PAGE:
On October 27, 2009 the PCI SSC and the card brands issued a clarification on whether or not encrypted cardholder data is still in-scope (Article Number 10359). For such a simple clarification, there was a lot of verbiage, so I thought it might be good to take a closer look at the FAQ in question.
The FAQ starts out stating the obvious facts regarding encryption that we all know.
“Encryption solutions are only as good as the industry-approved algorithms and key management practices used, including security controls surrounding the encryption/decryption keys (“Keys”). If Keys are left unprotected and accessible, anyone can decrypt the data. The DSS has specific encryption key management controls (DSS 3.5 and 3.6), however, other DSS controls such as firewalls, user access controls, vulnerability management, scanning, logging and application security provide additional layers of security to prevent malicious users from gaining privileged access to networks or cardholder data environments that may grant them access to Keys. It is for this reason that encrypted cardholder data is in scope for PCI DSS.”
The FAQ then goes on to give an exception.
“However, encrypted data may be deemed out of scope if, and only if, it has been validated that the entity that possesses encrypted cardholder data does not have the means to decrypt it. Any technological implementation or vendor solution should be validated to ensure both physical and logical controls are in place in accordance with industry best practices, prohibiting the entity, or malicious users that may gain access to the entity’s environment, from obtaining access to Keys.”
It appears that the PCI SSC and the card brands have recognized that if you do not have the ability to decrypt, then the data cannot be treated as in-scope.
However, if an encryption algorithm is used, there must be a way to decrypt. As a result, the next sentence addresses this fact.
“Furthermore, service providers or vendors that provide encryption solutions to merchants who have administrative access and controls to Keys along with the management of termination points for encryption to process transactions, are required to demonstrate physical and logical controls to protect cryptographic keys in accordance with industry best practices (such as NIST referenced in PCI DSS requirement 3.6), along with full compliance with PCI DSS. Merchants should ensure their solution providers who provide key management services and/or act as the point of encryption/decryption are in compliance with PCI DSS.”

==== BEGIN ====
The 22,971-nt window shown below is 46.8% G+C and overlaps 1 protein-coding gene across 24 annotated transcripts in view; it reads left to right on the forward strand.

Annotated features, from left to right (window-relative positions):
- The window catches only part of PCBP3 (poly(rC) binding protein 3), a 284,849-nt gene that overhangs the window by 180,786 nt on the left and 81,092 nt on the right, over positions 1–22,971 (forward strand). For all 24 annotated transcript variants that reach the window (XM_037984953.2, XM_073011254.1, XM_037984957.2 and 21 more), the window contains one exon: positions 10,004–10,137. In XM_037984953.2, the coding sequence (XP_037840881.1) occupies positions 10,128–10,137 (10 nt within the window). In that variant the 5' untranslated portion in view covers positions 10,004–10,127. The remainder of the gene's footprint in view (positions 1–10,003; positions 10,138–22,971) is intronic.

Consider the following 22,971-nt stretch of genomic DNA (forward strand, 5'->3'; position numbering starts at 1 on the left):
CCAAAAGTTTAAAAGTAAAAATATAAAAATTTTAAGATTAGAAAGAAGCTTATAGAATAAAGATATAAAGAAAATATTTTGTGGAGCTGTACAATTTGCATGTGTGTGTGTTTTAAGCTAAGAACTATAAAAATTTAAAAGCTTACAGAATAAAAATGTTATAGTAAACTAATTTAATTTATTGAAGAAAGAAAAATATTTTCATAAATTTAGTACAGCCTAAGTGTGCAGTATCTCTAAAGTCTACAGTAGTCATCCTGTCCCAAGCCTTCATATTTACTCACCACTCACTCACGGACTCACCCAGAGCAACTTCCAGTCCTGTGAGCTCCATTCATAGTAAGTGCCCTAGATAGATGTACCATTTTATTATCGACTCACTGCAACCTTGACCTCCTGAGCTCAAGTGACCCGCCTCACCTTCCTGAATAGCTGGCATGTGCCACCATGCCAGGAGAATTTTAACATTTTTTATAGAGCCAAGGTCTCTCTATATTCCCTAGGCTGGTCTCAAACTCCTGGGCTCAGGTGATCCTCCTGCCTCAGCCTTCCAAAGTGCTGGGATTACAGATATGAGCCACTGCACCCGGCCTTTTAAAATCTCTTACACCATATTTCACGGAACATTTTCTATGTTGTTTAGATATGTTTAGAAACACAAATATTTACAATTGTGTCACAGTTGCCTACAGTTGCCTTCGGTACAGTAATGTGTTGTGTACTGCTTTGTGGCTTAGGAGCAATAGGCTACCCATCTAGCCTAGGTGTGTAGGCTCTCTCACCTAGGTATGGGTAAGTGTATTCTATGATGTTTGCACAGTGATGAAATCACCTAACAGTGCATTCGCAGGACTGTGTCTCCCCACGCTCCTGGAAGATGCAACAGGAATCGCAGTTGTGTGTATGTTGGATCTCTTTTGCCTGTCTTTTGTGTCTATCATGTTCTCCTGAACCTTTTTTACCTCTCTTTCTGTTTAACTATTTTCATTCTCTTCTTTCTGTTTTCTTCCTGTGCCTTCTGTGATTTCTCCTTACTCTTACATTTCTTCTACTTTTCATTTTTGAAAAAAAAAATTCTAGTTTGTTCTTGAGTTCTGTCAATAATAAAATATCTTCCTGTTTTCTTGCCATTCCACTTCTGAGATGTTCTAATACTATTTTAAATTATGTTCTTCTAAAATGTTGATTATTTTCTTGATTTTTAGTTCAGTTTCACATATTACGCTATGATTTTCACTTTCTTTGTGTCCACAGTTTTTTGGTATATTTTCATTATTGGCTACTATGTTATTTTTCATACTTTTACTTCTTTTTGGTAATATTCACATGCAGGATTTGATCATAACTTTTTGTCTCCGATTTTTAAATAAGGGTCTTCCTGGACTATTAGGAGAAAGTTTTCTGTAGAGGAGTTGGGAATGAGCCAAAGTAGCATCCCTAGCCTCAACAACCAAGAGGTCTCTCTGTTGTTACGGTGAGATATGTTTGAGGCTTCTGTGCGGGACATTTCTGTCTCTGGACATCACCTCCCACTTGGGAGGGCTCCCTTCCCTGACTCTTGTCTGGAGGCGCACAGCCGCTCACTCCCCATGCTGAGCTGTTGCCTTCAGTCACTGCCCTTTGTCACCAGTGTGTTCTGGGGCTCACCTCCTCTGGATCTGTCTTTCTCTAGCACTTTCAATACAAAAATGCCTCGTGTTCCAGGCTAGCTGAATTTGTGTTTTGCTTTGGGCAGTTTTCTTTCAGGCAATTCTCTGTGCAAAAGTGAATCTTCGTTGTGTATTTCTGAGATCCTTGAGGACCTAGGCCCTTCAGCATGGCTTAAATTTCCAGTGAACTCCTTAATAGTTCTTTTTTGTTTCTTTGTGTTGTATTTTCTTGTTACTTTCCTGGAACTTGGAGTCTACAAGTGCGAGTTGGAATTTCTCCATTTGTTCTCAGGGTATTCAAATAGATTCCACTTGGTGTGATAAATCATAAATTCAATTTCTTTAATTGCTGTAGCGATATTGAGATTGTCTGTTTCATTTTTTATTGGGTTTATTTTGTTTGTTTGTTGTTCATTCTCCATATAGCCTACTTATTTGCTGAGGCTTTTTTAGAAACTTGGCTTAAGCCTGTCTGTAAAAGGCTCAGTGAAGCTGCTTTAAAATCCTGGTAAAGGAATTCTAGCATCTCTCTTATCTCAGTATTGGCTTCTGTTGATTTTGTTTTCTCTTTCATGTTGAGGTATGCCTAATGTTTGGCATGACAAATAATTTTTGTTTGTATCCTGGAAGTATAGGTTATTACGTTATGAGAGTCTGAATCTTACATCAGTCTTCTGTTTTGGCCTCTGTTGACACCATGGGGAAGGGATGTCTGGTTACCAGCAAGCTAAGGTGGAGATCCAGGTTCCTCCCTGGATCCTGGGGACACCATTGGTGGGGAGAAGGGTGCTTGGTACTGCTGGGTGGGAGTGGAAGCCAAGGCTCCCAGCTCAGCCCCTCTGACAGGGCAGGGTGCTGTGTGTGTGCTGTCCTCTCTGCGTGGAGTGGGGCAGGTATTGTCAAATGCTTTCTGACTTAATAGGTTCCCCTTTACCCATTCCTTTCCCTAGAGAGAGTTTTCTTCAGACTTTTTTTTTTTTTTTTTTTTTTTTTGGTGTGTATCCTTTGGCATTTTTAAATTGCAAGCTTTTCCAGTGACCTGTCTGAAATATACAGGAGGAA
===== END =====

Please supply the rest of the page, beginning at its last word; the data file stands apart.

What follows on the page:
While we now have an exception, it appears to be only valid if the merchant do not have access to the encryption keys. Notice, this exception does not include service providers that may also not have access to encryption keys, only to merchants. In addition, the exception specifically calls out that vendors and service providers that have control of the encryption keys must prove that the keys are protected in accordance with industry best practices such as the NIST standards called out in requirement 3.6. Notice, they MUST prove. Therefore this nonsense of “trust us, we do this” is no longer acceptable. They must provide proof that they are managing encryption keys under industry best practices.
Finally, merchants do not necessarily get off scot-free if their encryption keys are managed by a third party and the merchant does not have access to the keys. The final statement in the FAQ covers this point.
“Merchants should be aware that encryption solutions most likely do not remove them completely from PCI DSS. Examples of where DSS would still be applicable include usage policies, agreements with service providers that deploy payment solutions, physical protection of payment assets and any legacy data and processes (such as billing, loyalty, marketing databases) within the merchant’s environment that may still store, process or transmit clear text cardholder data, as that would remain in scope for PCI DSS.”
So, in my opinion, here is the bottom line for this FAQ. You can rule encrypted cardholder data out as long as the merchant does not have access to the encryption keys and the third party in control of the encryption keys can prove that it is properly managing the keys. However, all other relevant PCI DSS requirements still apply.
UPDATE: It has been pointed out to me that as long as there is an independent internal party available to manage the key, that that would also satisfy the exception. While I agree with that assessment, with most small and mid-size merchants and service providers, I would argue that the only way they can comply with this exception is to use an external, third party to manage the keys. Therefore, I stand by my interpretation that a third party needs to manage the keys.